Is this normal? - Page 5 - Talk About Marriage
Considering Divorce or Separation If you're considering divorce or separation, this is the place to talk.

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post #61 of 86 (permalink) Old 04-12-2017, 04:08 PM
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Re: Is this normal?

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Because she has children and depression is treatable. When we make vows, we promise to love and care for our spouse in sickness and in health. I'm no stranger to PPD and have witnessed how difficult it is on a family. I do not have experience with a depressed husband though and my heart goes out to the OP. His reaction to her ending it is not one of apathy- he does care.
So here is how the vows worked for him:

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Originally Posted by summer41 View Post
I got post natal depression but he didn't understand. That's when things started to crack. He started being uncaring, turning the Other way if I was upset. had no one to help me or show some love and understanding he made me feel like I was mental why couldn't I just crack on...I went to counselling but still struggled with my weight and body image (I had put 6 stone on)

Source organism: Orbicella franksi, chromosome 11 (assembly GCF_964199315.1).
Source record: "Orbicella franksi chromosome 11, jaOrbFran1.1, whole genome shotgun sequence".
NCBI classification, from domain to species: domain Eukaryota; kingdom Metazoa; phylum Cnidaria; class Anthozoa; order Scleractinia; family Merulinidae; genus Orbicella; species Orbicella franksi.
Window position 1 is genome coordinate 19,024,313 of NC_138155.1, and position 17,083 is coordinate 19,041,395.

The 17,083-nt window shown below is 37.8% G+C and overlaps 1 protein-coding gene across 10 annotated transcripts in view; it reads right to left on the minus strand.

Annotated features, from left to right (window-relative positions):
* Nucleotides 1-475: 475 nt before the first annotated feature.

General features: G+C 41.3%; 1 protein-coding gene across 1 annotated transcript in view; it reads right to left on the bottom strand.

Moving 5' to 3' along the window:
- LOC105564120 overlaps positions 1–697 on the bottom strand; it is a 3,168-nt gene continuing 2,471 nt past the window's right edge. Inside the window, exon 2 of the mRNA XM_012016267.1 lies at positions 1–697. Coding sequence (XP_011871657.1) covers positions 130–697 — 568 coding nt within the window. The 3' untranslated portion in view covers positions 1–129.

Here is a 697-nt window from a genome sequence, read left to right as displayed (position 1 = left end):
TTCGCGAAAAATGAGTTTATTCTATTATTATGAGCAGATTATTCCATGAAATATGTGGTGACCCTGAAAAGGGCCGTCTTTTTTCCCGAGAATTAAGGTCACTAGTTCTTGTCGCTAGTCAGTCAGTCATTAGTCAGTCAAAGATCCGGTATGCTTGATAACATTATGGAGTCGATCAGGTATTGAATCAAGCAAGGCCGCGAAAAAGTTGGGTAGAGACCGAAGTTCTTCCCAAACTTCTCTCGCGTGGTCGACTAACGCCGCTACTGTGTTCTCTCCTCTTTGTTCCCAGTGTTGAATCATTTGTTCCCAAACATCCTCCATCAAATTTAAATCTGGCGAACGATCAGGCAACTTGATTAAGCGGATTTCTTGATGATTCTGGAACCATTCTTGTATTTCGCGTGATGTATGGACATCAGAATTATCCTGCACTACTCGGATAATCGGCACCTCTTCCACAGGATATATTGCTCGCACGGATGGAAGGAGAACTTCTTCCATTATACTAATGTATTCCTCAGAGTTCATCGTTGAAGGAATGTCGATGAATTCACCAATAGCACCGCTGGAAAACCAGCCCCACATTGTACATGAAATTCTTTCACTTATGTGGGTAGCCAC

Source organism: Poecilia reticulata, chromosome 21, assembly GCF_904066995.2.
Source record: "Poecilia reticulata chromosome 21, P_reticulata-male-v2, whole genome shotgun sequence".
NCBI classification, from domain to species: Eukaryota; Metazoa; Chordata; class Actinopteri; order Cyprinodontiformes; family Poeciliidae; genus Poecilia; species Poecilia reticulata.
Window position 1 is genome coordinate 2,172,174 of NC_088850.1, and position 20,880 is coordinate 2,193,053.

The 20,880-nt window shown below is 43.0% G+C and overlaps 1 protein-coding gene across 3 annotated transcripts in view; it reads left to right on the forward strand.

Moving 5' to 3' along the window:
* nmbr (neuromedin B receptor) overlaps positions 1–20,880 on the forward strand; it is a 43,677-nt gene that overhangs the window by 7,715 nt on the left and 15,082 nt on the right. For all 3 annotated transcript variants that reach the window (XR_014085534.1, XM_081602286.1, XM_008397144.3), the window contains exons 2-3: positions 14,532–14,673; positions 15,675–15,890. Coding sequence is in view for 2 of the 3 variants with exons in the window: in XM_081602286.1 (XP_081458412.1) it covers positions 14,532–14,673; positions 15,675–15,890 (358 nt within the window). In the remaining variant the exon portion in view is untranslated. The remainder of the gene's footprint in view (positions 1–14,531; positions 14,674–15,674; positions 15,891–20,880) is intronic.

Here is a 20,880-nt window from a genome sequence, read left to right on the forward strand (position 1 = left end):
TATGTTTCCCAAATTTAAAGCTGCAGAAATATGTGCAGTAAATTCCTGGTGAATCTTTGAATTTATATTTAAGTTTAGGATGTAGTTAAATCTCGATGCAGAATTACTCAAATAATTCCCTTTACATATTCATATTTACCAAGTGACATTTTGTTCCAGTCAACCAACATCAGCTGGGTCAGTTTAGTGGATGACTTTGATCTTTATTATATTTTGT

Over the next 4 years I felt low and couldn't fully shake off the sadness but was doing ok at work being promoted. His sex drive dipped and he started to pile on the weight.
I fell pregnant 4 years later with my second child, again bam post natal depression and I developed an eating disorder to lose my weight. My first child went to school and I met some more mums who got me into running to help with my low mood it worked! I felt lighter in my moods, but my husband resented me for it, wouldn't watch me race didn't like me having friends; would put me down in a manipulative way.